No announcement yet.

Idec Sport & Spindrift 2 Jules Verne Record Attempt

  • Filter
  • Time
  • Show
Clear All
new posts

  • #31
    On The Right Side Of The Low

    The happy faces on the sailors during this morning’s video conference live from IDEC SPORT were a pleasure to see. Francis Joyon’s crew is in the process of seeing their gamble pay off and ending up on the right side of the area of low pressure coming down from Madagascar. The big, red trimaran is smoking: 450 miles regained in two and a half days.
    Less than 350 miles behind the record pace in comparison with 800 on Sunday, IDEC SPORT is clocking up the miles at very high speed. Deep in the Southern Ocean, Francis Joyon and his crew of five have put their foot down, clearly stating their goal: to attempt to stay above 30 knots for as long as possible and weave their way around the Great Circle Route low down in the Furious Fifties between 52 and 54 degrees south.

    As fast as possible on the shortest route

    This is not some miracle that has suddenly happened, but the result of a carefully thought out strategy developed with their onshore router, Marcel van Triest. According to him, the risk of encountering icebergs is not as great as 48 hours ago, when a 150m long monster was spotted on the radar. The race track looks clearer now and they can get the speed back up.
    So they are on the attack, sailing as fast as possible on the shortest route, even if this means diving down to where no multihull has gone during such a record attempt. Yesterday evening, IDEC SPORT gybed at 54°31 south, after passing to the south of the volcanic Heard Island. “It’s a snow-capped volcano, which is still active. We hoped to see the smoke, but we didn’t get to see anything,” said Francis Joyon. Marcel Van Triest – with five round the world voyages under his belt – remembers that during the first Whitbread and Vendée Globe races, when there were no Ice Gates, a few monohulls sailed as far down. But no multihulls. So, in short, this is a long way south and it is very cold. Outside, your hands and face freeze, and they have to change over at the helm very often, sometimes every half hour. Inside the boat, in spite of the very basic heater, fitted above all to get rid of some of the dampness, it is between 6 and 8 degrees. However, in spite of the harsh conditions, the sailors on IDEC SPORT have a smile on their face. A beaming smile, as it looks like after their hard efforts, their gamble has paid off.

    On the right side of the Low

    The race against the area of low pressure is being won. That’s today’s good news, as Francis Joyon explained, “The area of low pressure has slowed down, while we managed to go faster than expected, so things are looking up. We are in with a very good chance of making it to the other side of this tropical low.” To be more precise about the movement of the low, it is expected to move behind them on Thursday evening. “Unless they have a major technical problem, they should get ahead, and that is almost certain now,” declared Marcel Van Triest this afternoon.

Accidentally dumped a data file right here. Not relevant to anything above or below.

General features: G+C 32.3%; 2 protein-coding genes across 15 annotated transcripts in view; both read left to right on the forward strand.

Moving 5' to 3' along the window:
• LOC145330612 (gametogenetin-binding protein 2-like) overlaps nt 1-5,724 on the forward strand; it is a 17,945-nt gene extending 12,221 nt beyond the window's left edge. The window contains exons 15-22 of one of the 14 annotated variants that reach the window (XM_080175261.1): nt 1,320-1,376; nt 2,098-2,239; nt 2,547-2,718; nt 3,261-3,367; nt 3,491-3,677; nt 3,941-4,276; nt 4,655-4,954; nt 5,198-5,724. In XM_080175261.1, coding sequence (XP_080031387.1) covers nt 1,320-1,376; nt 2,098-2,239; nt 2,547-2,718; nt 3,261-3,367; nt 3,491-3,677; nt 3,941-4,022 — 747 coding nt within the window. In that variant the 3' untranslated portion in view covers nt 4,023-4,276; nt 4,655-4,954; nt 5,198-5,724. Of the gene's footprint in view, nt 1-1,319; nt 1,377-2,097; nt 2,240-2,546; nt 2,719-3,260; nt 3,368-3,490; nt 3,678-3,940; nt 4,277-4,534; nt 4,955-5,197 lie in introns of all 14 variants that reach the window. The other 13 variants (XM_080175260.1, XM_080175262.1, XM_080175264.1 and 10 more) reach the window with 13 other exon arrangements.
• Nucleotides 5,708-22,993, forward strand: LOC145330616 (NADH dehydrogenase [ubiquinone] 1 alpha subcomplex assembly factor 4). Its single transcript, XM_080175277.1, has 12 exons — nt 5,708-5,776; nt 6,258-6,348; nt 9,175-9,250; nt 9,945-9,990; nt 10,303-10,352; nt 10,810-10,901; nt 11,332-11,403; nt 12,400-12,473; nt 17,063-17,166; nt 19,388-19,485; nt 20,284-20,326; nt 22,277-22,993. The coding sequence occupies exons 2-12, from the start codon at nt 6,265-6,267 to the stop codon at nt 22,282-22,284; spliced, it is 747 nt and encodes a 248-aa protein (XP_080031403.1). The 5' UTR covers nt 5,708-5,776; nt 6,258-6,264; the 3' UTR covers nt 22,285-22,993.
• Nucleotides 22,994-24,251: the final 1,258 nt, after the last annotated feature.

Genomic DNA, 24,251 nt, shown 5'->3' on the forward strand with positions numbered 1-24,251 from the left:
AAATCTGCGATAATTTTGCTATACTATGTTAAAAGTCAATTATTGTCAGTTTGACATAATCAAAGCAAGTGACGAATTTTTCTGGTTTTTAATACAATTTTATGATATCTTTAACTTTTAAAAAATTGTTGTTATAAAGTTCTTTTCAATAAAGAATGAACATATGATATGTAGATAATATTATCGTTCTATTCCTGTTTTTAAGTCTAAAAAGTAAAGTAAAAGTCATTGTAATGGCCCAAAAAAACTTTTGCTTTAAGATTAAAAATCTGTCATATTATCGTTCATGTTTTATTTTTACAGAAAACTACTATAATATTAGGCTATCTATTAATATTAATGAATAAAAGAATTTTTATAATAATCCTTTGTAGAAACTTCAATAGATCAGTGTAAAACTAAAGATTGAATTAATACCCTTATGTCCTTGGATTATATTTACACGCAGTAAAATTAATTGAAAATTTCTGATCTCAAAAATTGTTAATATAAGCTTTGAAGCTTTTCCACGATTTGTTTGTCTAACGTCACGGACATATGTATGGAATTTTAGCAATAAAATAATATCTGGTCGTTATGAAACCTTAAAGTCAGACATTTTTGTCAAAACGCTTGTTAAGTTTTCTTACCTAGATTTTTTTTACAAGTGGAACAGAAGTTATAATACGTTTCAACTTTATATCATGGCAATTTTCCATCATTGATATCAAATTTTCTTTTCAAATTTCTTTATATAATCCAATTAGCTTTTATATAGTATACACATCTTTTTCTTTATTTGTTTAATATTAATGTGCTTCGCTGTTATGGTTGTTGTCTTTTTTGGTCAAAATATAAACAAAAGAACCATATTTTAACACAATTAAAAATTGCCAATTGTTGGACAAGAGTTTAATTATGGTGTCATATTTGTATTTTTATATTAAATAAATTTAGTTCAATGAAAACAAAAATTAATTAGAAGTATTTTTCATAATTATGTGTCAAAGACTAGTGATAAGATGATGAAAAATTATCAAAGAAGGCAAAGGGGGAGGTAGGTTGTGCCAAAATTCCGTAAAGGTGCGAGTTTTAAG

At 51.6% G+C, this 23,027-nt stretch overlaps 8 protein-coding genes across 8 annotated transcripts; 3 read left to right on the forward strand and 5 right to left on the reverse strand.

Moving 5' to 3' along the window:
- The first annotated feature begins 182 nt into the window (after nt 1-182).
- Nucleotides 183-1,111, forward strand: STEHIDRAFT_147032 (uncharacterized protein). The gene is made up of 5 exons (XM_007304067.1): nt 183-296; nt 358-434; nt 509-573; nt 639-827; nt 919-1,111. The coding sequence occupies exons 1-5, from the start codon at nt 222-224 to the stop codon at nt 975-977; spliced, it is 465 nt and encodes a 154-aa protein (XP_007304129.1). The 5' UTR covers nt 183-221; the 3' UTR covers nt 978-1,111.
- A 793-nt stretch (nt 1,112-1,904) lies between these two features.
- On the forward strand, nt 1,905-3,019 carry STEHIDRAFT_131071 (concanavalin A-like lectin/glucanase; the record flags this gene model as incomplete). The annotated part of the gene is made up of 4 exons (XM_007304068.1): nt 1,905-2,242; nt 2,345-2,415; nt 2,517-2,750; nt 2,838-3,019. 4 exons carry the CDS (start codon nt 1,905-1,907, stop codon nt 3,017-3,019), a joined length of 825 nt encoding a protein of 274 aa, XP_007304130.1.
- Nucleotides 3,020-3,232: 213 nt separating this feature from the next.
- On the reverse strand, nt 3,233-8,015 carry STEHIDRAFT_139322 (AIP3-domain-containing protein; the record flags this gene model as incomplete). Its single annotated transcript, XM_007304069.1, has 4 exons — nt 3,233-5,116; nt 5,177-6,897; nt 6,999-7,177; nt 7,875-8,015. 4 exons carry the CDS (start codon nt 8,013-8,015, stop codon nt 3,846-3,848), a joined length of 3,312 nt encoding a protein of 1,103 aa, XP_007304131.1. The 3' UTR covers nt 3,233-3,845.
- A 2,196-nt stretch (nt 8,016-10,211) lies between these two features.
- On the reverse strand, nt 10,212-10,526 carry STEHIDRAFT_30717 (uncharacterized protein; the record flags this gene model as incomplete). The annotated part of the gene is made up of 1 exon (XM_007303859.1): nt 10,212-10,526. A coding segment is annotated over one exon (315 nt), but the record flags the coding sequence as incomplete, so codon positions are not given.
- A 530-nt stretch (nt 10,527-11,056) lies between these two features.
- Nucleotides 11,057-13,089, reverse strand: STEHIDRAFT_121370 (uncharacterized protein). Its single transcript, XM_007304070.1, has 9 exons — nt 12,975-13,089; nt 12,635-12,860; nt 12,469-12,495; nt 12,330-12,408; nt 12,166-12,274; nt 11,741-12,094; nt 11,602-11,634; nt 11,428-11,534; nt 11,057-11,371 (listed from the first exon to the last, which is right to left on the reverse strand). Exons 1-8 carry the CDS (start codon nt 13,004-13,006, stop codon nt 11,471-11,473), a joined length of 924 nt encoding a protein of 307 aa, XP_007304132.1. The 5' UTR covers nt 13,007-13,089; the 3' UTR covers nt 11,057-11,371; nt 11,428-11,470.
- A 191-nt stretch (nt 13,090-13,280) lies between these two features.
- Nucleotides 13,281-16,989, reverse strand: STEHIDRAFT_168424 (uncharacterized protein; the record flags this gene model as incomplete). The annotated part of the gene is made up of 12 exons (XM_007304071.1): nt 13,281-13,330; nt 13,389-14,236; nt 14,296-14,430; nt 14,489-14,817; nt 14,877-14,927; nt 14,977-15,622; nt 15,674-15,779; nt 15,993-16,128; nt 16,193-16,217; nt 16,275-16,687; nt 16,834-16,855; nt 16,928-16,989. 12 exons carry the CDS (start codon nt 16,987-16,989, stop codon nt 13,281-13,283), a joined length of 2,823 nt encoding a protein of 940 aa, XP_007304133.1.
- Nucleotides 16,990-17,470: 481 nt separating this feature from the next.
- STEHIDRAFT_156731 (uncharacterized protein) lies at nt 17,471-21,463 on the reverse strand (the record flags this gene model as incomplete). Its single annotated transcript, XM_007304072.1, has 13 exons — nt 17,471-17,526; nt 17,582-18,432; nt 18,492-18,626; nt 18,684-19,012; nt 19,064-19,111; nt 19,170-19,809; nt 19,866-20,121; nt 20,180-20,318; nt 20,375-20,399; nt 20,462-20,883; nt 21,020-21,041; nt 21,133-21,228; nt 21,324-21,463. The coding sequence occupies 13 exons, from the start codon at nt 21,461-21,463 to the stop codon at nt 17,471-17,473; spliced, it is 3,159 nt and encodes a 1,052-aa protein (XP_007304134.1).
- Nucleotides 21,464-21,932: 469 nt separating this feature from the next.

Francis Joyon added, laughing, “In any case, we have to pull this one off, as otherwise Bernard (Stamm) has threatened to turn us around and come back!” The Swiss sailor made it clear he was joking and that he won’t need to carry out his threat anyhow, as the boat is sailing at 100% of her potential... and the sailors are feeling very upbeat today. In two and a half days, the troops on the red boat have cut their deficit in comparison to the record pace in half, regaining 450 miles. Around a thousand miles from the longitude of Cape Leeuwin that they are expecting to cross early on Friday morning, they are now only 350 miles behind the record run.

    450 miles regained

    It is true that they are not going to be able to keep on making such gains and at some point in a few days from now, they are going to have to climb back up to fifty degrees south, if we look at the weather charts. But they have already accomplished something. While the end of last week was difficult in terms of the numbers, the start of this week has been very positive and exciting. “When we are at the helm, we remain focused and the goal is to keep up a good VMG, with a compromise between speed and bearing,” the German sailor, Boris Herrmann explained. He went on to talk about the food they were getting on board. In general, they have all they require, but the freeze-dried stuff doesn’t taste that good “while the bits of ham that Bernard prepared are well received.”
    Gwénolé Gahinet, the youngest member of the crew and a rookie as far as the Southern Ocean is concerned, feels positive too. Apart from his obvious talents as a sailor, he has also been using software to identify sea birds to teach the crew about what they can see. “Here, under the protection, it’s a bit like a gathering in the pub,” joked Francis Joyon during the live link-up, encouraging his crewmen to take the microphone. It shows what the master of IDEC SPORT is like. He willingly shares the microphone and his experience of adventures at sea. This adventure is up there with the best. The boat is at 100% of her ability, the weather strategy has worked out (more gybes at 1200 and 1400hrs UTC), high speeds and all clear ahead… all the lights are on green for the big red boat.


    IDEC SPORT’s dash around Antartica paid off in two ways last night. In two days, Francis Joyon’s men have regained more than half of what they had lost over the record pace. They gybed last night 300 miles from the Antarctic. So very close to it indeed.